Dr. Kocot awarded $840K NSF PurSUiT grant to study evolutionary history of the diverse peracarid crustaceans

Dr. Kocot’s proposal entitled “Collaborative Research: PurSUiT: A Backbone for the Peracarida” ($840,771) has been funded by the National Science Foundation’s Division of Environmental Biology and the Established Program to Stimulate Competitive Research (EPSCoR). This collaborative project with lead PI Dr. Sarah Gerken (University of Alaska, Anchorage) and PI Dr. Regina Wetzer (Natural History Museum of Los Angeles County) was funded to support research on Poorly Sampled and Unknown Taxa (PurSUiT). “The PurSUiT category is meant to encourage biodiversity discovery and description in poorly known, or dark areas, of the Tree of Life. Its incorporation as a special category within SBS reflects a continued effort to close significant gaps in biodiversity knowledge.”

This project will address the evolutionary history of Peracarida, an extremely large and diverse group of crustaceans that are found everywhere on Earth, from deserts to the deepest ocean trenches. The most familiar peracarids are the terrestrial isopods, commonly known as roly polies, that can be found under rocks in one’s back yard. However, peracarids can be found in virtually all terrestrial and aquatic habitats. In particular, the world’s oceans are teeming with these ‘bugs of the sea’ that exhibit amazing variety and dramatically different body among groups. Despite being found everywhere, very little is known about evolutionary relationships within Peracarida, limiting understanding of how the group came to be so species-rich and variable.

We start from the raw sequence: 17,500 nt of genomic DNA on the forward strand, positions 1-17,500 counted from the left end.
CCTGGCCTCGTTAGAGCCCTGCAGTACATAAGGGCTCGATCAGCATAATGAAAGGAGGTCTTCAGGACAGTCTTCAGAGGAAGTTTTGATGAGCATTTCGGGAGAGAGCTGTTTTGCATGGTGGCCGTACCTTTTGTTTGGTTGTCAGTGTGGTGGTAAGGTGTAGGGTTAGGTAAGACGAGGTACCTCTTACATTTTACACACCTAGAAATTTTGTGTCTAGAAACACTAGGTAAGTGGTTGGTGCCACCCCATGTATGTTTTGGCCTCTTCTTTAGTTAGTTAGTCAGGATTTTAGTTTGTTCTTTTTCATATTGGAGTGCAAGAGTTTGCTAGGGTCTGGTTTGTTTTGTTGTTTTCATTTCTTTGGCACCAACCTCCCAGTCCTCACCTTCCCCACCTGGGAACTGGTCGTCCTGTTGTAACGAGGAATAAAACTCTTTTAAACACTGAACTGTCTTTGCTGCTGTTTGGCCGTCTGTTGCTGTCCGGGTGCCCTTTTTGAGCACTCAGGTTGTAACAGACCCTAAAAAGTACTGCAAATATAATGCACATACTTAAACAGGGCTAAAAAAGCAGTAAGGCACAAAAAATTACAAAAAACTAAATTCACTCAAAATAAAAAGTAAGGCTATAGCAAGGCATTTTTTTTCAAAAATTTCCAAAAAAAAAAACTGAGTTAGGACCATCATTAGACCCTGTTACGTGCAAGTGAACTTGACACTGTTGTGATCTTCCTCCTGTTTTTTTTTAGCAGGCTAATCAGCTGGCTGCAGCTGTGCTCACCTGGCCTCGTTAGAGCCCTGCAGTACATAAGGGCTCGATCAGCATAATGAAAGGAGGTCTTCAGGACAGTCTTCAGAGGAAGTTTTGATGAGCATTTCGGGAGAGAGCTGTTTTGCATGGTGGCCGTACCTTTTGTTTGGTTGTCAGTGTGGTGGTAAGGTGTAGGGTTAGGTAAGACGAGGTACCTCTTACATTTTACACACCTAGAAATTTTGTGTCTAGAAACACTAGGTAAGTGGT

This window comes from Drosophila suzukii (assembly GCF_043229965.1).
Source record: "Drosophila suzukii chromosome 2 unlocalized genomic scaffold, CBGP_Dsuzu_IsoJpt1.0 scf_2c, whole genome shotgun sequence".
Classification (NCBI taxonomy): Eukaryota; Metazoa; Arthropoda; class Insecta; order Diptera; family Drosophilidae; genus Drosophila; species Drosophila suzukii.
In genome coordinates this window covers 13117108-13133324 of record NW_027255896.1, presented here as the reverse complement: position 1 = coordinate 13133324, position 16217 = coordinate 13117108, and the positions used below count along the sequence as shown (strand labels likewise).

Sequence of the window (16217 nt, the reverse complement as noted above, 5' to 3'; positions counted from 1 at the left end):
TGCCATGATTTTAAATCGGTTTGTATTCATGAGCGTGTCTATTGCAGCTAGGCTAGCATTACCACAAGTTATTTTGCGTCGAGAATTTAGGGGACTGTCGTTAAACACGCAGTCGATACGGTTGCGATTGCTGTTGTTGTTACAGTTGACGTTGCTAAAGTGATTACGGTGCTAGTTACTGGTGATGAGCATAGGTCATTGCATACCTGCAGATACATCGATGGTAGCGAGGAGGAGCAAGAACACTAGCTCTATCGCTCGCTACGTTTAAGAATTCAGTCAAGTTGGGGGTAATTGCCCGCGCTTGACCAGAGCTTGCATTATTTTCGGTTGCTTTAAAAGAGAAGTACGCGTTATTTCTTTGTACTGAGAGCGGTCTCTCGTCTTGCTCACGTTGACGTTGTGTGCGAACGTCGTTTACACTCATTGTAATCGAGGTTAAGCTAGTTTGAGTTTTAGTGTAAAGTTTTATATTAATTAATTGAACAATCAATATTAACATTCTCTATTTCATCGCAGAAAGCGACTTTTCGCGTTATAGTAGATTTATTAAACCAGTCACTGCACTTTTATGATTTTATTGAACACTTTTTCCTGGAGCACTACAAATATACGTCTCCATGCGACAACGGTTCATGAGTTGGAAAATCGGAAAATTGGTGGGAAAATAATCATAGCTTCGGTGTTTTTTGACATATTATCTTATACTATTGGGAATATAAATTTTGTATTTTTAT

The central goal of this project is to infer evolutioanry the relationships within Peracarida using cutting-edge genomic approaches. At least 30 undergraduate students, three graduate students, and a postdoctoral researcher will be trained in molecular laboratory techniques, bioinformatics, peracarid taxonomy among the three institutions. Three workshops will be held to train graduate students and early career professionals in peracarid systematics. Project outreach will include social media, outreach to schools in diverse districts (Anchorage, Los Angeles, and western Alabama), museum exhibits, and bilingual (Spanish/English) outreach in traditional broadcast media and a short documentary film.

Epimeria grandirostris (Amphipoda) collected by Drs. Kocot and Gerken from the Eastern Antarctic during an expedition they participated in in 2023. Photo by Kevin Kocot.
Iphimediidae sp. indet. (Amphipoda) from Eastern Antarctica. Photo by Kevin Kocot.
Holostylis helleri (Cumacea) from the Eastern Antarctic. Photo by Dr. Sarah Gerken.
Hansenomysis antarctica from Eastern Antarctica. Photo by Chandler Olson.
Acutiserolis gerlachei (Isopoda) from Eastern Antarctica. Photo by Nickellaus Roberts.